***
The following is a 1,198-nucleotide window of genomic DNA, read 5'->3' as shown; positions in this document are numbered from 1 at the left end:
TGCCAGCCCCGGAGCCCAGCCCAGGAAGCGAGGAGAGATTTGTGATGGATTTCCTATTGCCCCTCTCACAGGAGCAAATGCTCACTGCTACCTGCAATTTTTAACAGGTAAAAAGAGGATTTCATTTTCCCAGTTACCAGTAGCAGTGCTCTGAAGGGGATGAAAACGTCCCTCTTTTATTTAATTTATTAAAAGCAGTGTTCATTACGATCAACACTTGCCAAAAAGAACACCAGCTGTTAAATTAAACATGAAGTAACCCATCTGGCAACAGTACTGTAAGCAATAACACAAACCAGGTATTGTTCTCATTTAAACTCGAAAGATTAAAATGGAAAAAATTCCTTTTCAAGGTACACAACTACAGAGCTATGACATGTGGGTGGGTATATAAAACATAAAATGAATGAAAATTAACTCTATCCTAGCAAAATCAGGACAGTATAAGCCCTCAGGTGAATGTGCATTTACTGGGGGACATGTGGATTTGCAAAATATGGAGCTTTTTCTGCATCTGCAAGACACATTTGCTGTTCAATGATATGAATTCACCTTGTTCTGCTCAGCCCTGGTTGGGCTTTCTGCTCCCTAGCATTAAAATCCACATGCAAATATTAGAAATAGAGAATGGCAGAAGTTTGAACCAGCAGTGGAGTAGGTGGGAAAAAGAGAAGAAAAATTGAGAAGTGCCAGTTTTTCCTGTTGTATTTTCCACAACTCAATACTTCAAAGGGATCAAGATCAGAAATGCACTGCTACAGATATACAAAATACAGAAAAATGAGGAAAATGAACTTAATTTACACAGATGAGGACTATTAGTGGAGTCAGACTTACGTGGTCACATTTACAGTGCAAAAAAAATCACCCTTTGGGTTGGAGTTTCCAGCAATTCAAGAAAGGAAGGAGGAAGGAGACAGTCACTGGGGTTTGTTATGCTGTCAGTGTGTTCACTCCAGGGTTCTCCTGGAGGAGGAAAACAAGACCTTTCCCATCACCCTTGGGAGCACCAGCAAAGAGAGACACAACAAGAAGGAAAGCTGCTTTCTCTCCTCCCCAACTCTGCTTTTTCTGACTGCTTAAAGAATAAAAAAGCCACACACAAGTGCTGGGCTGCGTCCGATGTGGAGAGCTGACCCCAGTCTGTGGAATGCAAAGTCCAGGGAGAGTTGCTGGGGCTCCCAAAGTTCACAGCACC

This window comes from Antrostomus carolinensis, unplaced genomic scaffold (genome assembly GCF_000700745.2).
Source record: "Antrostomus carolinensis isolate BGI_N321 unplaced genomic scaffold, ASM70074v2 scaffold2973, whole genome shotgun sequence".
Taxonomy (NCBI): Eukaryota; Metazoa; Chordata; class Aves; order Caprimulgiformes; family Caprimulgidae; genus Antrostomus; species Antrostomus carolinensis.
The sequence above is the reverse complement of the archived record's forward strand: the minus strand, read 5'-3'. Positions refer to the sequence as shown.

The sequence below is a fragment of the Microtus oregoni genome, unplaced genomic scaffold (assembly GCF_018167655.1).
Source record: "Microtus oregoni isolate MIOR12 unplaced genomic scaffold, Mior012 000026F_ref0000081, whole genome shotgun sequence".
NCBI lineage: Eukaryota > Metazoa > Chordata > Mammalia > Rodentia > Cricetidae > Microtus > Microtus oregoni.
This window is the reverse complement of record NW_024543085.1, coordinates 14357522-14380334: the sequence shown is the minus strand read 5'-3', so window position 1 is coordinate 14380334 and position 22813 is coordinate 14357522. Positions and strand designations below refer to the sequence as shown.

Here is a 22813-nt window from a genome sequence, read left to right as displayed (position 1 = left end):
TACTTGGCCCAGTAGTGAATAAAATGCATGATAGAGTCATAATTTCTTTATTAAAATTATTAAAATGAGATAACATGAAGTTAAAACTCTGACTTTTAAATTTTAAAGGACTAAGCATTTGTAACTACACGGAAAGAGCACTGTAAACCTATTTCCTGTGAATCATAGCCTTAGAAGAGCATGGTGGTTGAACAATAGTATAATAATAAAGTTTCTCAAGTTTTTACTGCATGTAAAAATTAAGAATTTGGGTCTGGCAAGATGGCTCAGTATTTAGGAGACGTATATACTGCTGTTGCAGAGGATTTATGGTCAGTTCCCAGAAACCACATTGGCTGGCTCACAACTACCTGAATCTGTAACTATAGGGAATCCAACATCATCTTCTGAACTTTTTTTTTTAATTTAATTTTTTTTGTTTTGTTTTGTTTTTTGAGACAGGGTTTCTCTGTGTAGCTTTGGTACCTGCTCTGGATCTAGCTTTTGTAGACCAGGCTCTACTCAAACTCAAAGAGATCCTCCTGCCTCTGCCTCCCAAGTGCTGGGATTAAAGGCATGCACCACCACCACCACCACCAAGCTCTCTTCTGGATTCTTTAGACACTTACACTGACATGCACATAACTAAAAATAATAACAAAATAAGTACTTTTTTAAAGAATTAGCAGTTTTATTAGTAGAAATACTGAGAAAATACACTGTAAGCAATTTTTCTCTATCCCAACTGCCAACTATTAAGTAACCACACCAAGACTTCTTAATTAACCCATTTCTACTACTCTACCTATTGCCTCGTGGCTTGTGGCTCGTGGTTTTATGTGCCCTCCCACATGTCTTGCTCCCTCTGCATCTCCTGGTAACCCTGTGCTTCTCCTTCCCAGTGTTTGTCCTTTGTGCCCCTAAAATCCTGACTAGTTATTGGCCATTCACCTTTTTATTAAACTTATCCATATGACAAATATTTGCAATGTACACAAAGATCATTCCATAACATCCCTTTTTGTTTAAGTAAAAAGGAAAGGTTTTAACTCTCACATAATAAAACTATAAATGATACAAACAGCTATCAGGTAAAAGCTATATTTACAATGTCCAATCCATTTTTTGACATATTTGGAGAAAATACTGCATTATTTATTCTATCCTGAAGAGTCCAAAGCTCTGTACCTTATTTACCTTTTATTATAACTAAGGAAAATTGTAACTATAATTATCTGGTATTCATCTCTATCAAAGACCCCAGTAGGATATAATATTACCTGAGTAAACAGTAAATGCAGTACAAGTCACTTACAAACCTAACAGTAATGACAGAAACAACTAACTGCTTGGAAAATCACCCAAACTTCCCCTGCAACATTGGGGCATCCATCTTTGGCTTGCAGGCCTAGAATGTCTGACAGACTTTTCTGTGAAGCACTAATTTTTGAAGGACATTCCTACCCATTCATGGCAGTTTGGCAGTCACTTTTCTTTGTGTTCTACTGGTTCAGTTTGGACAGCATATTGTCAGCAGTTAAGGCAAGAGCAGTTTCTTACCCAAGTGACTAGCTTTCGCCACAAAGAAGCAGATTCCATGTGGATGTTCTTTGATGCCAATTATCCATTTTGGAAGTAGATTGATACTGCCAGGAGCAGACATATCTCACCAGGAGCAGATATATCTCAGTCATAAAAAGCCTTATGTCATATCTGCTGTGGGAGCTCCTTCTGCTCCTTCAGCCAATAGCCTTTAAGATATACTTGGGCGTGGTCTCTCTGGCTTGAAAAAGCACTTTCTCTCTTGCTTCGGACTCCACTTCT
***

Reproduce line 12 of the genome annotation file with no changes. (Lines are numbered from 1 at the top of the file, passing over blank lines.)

TACTTGGCCCAGTAGTGAATAAAATGCATGATAGAGTCATAATTTCTTTATTAAAATTATTAAAATGAGATAACATGAAGTTAAAACTCTGACTTTTAAATTTTAAAGGACTAAGCATTTGTAACTACACGGAAAGAGCACTGTAAACCTATTTCCTGTGAATCATAGCCTTAGAAGAGCATGGTGGTTGAACAATAGTATAATAATAAAGTTTCTCAAGTTTTTACTGCATGTAAAAATTAAGAATTTGGGTCTGGCAAGATGGCTCAGTATTTAGGAGACGTATATACTGCTGTTGCAGAGGATTTATGGTCAGTTCCCAGAAACCACATTGGCTGGCTCACAACTACCTGAATCTGTAACTATAGGGAATCCAACATCATCTTCTGAACTTTTTTTTTTAATTTAATTTTTTTTGTTTTGTTTTGTTTTTTGAGACAGGGTTTCTCTGTGTAGCTTTGGTACCTGCTCTGGATCTAGCTTTTGTAGACCAGGCTCTACTCAAACTCAAAGAGATCCTCCTGCCTCTGCCTCCCAAGTGCTGGGATTAAAGGCATGCACCACCACCACCACCACCAAGCTCTCTTCTGGATTCTTTAGACACTTACACTGACATGCACATAACTAAAAATAATAACAAAATAAGTACTTTTTTAAAGAATTAGCAGTTTTATTAGTAGAAATACTGAGAAAATACACTGTAAGCAATTTTTCTCTATCCCAACTGCCAACTATTAAGTAACCACACCAAGACTTCTTAATTAACCCATTTCTACTACTCTACCTATTGCCTCGTGGCTTGTGGCTCGTGGTTTTATGTGCCCTCCCACATGTCTTGCTCCCTCTGCATCTCCTGGTAACCCTGTGCTTCTCCTTCCCAGTGTTTGTCCTTTGTGCCCCTAAAATCCTGACTAGTTATTGGCCATTCACCTTTTTATTAAACTTATCCATATGACAAATATTTGCAATGTACACAAAGATCATTCCATAACATCCCTTTTTGTTTAAGTAAAAAGGAAAGGTTTTAACTCTCACATAATAAAACTATAAATGATACAAACAGCTATCAGGTAAAAGCTATATTTACAATGTCCAATCCATTTTTTGACATATTTGGAGAAAATACTGCATTATTTATTCTATCCTGAAGAGTCCAAAGCTCTGTACCTTATTTACCTTTTATTATAACTAAGGAAAATTGTAACTATAATTATCTGGTATTCATCTCTATCAAAGACCCCAGTAGGATATAATATTACCTGAGTAAACAGTAAATGCAGTACAAGTCACTTACAAACCTAACAGTAATGACAGAAACAACTAACTGCTTGGAAAATCACCCAAACTTCCCCTGCAACATTGGGGCATCCATCTTTGGCTTGCAGGCCTAGAATGTCTGACAGACTTTTCTGTGAAGCACTAATTTTTGAAGGACATTCCTACCCATTCATGGCAGTTTGGCAGTCACTTTTCTTTGTGTTCTACTGGTTCAGTTTGGACAGCATATTGTCAGCAGTTAAGGCAAGAGCAGTTTCTTACCCAAGTGACTAGCTTTCGCCACAAAGAAGCAGATTCCATGTGGATGTTCTTTGATGCCAATTATCCATTTTGGAAGTAGATTGATACTGCCAGGAGCAGACATATCTCACCAGGAGCAGATATATCTCAGTCATAAAAAGCCTTATGTCATATCTGCTGTGGGAGCTCCTTCTGCTCCTTCAGCCAATAGCCTTTAAGATATACTTGGGCGTGGTCTCTCTGGCTTGAAAAAGCACTTTCTCTCTTGCTTCGGACTCCACTTCT